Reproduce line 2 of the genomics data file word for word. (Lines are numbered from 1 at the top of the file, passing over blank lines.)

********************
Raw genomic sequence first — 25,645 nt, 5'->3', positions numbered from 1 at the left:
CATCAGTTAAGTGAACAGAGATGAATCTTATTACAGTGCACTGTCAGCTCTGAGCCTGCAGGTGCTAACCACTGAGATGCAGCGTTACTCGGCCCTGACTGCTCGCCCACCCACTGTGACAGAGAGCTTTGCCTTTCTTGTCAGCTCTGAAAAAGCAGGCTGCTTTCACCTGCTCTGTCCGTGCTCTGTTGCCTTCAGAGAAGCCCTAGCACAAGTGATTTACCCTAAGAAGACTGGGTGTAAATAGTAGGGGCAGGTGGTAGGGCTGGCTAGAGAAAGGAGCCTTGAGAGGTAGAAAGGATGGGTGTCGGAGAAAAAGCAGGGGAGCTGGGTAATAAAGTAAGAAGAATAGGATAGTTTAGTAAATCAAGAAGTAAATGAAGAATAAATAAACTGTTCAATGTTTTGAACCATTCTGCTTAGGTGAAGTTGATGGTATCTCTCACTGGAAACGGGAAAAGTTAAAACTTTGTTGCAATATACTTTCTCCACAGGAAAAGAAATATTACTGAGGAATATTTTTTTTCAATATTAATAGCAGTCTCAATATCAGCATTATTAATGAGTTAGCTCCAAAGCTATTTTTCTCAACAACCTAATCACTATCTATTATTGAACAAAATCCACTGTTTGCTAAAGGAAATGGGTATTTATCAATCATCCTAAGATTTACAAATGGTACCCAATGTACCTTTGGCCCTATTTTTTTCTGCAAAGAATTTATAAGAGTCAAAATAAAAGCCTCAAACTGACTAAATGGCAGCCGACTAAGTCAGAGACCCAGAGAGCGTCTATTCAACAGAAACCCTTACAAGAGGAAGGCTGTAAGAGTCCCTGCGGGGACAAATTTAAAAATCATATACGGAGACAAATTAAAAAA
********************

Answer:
CATCAGTTAAGTGAACAGAGATGAATCTTATTACAGTGCACTGTCAGCTCTGAGCCTGCAGGTGCTAACCACTGAGATGCAGCGTTACTCGGCCCTGACTGCTCGCCCACCCACTGTGACAGAGAGCTTTGCCTTTCTTGTCAGCTCTGAAAAAGCAGGCTGCTTTCACCTGCTCTGTCCGTGCTCTGTTGCCTTCAGAGAAGCCCTAGCACAAGTGATTTACCCTAAGAAGACTGGGTGTAAATAGTAGGGGCAGGTGGTAGGGCTGGCTAGAGAAAGGAGCCTTGAGAGGTAGAAAGGATGGGTGTCGGAGAAAAAGCAGGGGAGCTGGGTAATAAAGTAAGAAGAATAGGATAGTTTAGTAAATCAAGAAGTAAATGAAGAATAAATAAACTGTTCAATGTTTTGAACCATTCTGCTTAGGTGAAGTTGATGGTATCTCTCACTGGAAACGGGAAAAGTTAAAACTTTGTTGCAATATACTTTCTCCACAGGAAAAGAAATATTACTGAGGAATATTTTTTTTCAATATTAATAGCAGTCTCAATATCAGCATTATTAATGAGTTAGCTCCAAAGCTATTTTTCTCAACAACCTAATCACTATCTATTATTGAACAAAATCCACTGTTTGCTAAAGGAAATGGGTATTTATCAATCATCCTAAGATTTACAAATGGTACCCAATGTACCTTTGGCCCTATTTTTTTCTGCAAAGAATTTATAAGAGTCAAAATAAAAGCCTCAAACTGACTAAATGGCAGCCGACTAAGTCAGAGACCCAGAGAGCGTCTATTCAACAGAAACCCTTACAAGAGGAAGGCTGTAAGAGTCCCTGCGGGGACAAATTTAAAAATCATATACGGAGACAAATTAAAAAA